Good as far as it goes but remember your listener is just one person.
It was the late 80s. The World Wide Web was only a twinkle in Tim Berners-Lee‘s eye. I was writing scripts for various BBC radio presenters. It was an early lesson that I had to learn quickly. My experienced colleague continued:
This radio station might have thousands of listeners but they listen as individuals. Speak to him or her as an individual.
It was, and still is, useful advice. When you’re looking at hits, clicks and visits, it’s easy to see your readers as an anonymous crowd. Just as, in the 80s, I viewed listeners as a vague mass of people.
So I fell into the trap of addressing them in the plural or talking about them in the third person. I’d start sentences like this: “As many of our listeners know…”, or, “As many of you know…”.
Wireless Rule No.1: Use the singular.
It’s the same for your website. Thousands of people might be looking at it right now. Several hundred people might be reading this post all at the same time. As far as I’m concerned, the only person who counts is you.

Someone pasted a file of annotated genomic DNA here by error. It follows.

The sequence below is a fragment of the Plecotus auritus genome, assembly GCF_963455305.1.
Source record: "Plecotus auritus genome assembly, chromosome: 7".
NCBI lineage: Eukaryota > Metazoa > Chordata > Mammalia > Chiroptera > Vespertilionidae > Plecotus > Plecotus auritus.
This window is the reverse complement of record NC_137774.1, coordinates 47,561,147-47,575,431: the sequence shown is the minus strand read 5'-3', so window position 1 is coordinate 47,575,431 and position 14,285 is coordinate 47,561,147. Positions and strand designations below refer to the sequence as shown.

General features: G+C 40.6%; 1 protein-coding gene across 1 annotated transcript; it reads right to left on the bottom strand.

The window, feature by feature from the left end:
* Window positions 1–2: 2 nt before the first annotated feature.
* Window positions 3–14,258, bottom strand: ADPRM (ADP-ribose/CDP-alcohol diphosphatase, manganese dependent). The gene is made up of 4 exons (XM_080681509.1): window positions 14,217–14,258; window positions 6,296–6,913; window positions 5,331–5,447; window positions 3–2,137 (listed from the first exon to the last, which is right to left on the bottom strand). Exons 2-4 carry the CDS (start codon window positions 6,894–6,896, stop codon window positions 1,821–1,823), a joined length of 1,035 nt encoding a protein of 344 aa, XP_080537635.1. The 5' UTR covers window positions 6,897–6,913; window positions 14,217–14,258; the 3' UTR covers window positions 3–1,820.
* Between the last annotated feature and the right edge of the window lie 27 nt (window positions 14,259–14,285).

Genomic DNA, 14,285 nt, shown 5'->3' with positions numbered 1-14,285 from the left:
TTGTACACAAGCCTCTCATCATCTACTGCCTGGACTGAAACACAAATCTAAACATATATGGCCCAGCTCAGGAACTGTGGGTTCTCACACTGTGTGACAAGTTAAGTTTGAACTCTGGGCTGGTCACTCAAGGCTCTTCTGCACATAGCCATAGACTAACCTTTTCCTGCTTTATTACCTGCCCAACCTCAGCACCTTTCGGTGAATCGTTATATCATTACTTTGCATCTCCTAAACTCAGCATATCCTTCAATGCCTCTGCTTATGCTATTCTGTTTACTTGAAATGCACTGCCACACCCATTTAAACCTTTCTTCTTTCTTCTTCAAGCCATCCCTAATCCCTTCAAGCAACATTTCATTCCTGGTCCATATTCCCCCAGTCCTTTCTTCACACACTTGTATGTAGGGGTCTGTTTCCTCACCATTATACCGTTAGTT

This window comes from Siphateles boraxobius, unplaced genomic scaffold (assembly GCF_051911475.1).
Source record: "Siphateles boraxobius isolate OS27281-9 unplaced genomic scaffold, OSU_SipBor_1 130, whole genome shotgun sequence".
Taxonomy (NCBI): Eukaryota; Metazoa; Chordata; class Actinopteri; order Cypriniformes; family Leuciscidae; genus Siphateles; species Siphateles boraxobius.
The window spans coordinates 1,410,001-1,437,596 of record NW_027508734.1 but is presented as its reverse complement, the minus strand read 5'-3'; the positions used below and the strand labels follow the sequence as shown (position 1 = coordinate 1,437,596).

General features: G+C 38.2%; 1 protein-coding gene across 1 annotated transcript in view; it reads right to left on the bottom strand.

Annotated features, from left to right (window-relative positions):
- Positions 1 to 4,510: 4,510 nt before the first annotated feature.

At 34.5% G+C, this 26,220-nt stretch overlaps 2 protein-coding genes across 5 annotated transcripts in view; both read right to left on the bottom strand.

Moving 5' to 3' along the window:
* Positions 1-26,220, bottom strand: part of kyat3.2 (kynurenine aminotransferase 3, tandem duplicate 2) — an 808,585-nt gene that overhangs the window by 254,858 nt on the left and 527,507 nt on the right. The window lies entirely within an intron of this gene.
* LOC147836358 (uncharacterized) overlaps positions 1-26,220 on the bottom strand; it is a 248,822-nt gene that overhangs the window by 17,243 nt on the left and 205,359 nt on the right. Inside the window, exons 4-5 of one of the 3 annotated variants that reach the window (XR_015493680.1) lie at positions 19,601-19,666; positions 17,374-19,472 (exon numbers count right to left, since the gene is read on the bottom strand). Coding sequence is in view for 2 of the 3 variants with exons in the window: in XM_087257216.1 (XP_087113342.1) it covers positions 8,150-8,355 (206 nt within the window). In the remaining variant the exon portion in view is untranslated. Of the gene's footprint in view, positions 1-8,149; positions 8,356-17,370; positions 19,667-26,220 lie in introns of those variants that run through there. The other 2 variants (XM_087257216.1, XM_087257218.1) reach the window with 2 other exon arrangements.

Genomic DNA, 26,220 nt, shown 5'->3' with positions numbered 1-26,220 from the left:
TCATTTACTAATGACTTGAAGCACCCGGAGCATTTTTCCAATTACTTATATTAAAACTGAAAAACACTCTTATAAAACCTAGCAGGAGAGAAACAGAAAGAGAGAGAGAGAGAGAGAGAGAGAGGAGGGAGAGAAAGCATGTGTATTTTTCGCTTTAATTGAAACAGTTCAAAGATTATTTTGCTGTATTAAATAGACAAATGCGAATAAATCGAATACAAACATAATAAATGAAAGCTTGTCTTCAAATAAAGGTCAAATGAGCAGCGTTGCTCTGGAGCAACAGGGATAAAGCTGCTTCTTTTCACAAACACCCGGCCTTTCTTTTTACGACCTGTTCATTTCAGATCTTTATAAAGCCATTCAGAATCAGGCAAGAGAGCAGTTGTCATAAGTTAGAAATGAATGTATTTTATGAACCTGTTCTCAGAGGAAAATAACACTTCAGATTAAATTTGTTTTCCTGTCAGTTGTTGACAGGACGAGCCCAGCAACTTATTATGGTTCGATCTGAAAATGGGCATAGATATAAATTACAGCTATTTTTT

If I mention ‘they’, you’ll think I don’t mean you. But I do.
So cut out the middle men of ‘they’. Speak directly to your reader. Say ‘you’ whenever you can.
Wireless Rule No.2: This is the subject of my next blog post.
It relates to the time when I turned up to my first ever radio job. I had a shiny new degree under my arm. I was promptly told to forget everything I’d learned in the previous three years. At least, when it came to writing for listeners.
I was a bit miffed at the time but it stood me in good stead. I’ll explain why soon.